Genetic research and testing in sport and exercise science: A review of the issues

Henning Wackerhage, Andy Miah, Roger C Harris, Hugh E Montgomery, Alun G Williams

Research output: Contribution to journalArticle

7 Citations (Scopus)

Abstract

This review is based on the BASES position stand on "Genetic Research and Testing in Sport and Exercise Science''. Our aims are first to introduce the reader to research in sport and exercise genetics and then to highlight ethical problems arising from such research and its applications. Sport and exercise genetics research in the form of transgenic animal and human association studies has contributed significantly to our understanding of exercise physiology and there is potential for major new discoveries. Researchers starting out in this field will have to ensure an appropriate study design to avoid, for example, statistically underpowered studies. Ethical concerns arise more from the applications of genetic research than from the research itself, which is assessed by ethical committees. Possible applications of genetic research are genetic performance tests or genetic tests to screen, for example, for increased risk of sudden death during sport. The concerns are that genetic performance testing could be performed on embryos and could be used to select embryos for transplantation or abortion. Screening for risk of sudden death may reduce deaths during sporting events but those that receive a positive diagnosis may suffer severe psychological consequences. Equally, it will be almost impossible to keep a positive diagnosis confidential if the individual tested is an elite athlete.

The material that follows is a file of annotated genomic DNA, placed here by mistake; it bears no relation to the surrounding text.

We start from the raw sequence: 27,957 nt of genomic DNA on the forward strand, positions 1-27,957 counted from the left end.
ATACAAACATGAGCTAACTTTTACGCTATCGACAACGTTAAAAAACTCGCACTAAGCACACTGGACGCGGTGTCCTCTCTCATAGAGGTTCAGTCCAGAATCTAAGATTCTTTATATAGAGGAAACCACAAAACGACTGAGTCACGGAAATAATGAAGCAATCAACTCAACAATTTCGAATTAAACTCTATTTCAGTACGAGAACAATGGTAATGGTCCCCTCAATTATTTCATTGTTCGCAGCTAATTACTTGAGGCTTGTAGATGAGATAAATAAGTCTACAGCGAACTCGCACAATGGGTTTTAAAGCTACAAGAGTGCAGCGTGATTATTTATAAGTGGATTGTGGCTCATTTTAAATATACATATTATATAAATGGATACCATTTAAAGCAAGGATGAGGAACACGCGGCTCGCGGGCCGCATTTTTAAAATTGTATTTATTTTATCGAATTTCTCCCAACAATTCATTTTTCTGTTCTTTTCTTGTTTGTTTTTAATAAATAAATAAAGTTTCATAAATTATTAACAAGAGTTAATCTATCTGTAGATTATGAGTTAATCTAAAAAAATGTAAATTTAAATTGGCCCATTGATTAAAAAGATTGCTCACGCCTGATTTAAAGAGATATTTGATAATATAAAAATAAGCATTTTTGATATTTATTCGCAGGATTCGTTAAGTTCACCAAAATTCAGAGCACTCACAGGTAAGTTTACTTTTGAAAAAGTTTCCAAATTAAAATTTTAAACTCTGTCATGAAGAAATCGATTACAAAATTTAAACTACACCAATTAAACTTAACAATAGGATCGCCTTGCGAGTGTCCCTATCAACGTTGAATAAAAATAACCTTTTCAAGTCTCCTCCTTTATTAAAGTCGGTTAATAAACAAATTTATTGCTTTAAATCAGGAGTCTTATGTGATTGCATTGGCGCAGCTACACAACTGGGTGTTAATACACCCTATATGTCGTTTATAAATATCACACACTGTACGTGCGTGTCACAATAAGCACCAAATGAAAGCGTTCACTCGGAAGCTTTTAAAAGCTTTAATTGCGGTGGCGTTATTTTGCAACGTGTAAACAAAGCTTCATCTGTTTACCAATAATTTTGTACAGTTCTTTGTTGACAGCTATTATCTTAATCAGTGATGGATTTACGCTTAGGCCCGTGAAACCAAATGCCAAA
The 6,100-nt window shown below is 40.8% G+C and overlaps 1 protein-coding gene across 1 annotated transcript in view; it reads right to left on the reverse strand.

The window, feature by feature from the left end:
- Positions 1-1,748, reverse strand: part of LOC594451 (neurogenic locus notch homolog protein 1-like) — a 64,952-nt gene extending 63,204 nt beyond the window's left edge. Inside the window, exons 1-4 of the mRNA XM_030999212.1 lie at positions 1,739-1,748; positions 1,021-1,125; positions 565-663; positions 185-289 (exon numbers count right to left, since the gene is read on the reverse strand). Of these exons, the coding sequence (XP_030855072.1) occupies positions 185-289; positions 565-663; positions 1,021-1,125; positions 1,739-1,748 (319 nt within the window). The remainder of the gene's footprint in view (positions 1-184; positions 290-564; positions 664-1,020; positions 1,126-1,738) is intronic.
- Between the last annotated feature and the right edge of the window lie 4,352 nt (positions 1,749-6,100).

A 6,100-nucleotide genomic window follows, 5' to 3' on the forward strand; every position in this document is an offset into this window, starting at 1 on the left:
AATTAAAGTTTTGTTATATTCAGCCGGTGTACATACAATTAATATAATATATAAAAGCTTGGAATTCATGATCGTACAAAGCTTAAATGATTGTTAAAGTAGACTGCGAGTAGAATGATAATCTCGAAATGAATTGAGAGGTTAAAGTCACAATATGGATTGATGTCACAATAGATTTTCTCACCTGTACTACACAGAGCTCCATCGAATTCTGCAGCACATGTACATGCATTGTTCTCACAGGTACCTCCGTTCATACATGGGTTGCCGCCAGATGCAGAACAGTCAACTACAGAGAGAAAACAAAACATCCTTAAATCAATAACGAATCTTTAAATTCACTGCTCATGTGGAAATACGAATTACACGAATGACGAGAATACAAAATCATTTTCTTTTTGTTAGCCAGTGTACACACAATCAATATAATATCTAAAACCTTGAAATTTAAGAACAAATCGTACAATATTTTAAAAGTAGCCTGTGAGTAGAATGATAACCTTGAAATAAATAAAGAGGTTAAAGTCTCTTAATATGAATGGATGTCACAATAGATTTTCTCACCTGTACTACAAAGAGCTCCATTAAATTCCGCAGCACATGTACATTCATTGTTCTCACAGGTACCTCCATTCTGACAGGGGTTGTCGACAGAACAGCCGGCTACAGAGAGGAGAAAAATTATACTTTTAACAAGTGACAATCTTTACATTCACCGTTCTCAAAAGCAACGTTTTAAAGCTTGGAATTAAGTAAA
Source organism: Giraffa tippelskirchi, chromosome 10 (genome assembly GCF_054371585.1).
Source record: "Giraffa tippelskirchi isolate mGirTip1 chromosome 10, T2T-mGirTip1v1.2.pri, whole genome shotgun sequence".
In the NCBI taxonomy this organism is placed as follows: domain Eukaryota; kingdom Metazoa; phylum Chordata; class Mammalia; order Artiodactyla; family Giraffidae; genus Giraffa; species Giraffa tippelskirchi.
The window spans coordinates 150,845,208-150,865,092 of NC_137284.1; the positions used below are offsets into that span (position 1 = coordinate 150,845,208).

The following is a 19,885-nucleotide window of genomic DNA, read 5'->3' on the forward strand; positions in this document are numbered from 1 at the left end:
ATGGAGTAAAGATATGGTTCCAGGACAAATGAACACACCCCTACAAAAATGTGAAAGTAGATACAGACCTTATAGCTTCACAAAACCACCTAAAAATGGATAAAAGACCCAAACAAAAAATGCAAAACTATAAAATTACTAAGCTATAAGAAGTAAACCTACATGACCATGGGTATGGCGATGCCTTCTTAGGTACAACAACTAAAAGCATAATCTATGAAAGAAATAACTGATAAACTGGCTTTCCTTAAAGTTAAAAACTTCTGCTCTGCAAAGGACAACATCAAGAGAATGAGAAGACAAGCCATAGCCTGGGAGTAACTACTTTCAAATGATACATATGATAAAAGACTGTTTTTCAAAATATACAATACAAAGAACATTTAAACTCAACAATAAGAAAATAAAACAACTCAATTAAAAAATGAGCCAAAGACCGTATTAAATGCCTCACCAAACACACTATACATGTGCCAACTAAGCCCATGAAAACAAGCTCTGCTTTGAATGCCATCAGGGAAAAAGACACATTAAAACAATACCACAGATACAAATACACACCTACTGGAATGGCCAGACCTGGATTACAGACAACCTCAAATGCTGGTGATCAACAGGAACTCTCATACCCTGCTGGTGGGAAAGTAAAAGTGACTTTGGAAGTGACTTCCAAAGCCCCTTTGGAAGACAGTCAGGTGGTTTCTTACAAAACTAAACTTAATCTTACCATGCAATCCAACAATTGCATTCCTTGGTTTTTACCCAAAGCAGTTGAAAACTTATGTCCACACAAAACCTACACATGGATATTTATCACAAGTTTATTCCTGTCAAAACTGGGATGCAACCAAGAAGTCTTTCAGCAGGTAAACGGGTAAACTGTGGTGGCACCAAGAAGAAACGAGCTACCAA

Original languageEnglish
Pages (from-to)1109-1116
Number of pages8
JournalJournal of Sports Sciences
Volume27
Issue number11
DOIs
Publication statusPublished - Sep 2009

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Keywords

  • genetics
  • ethics
  • performance testing
  • sudden death

Cite this

Wackerhage, H., Miah, A., Harris, R. C., Montgomery, H. E., & Williams, A. G. (2009). Genetic research and testing in sport and exercise science: A review of the issues. Journal of Sports Sciences, 27(11), 1109-1116. https://doi.org/10.1080/02640410903114364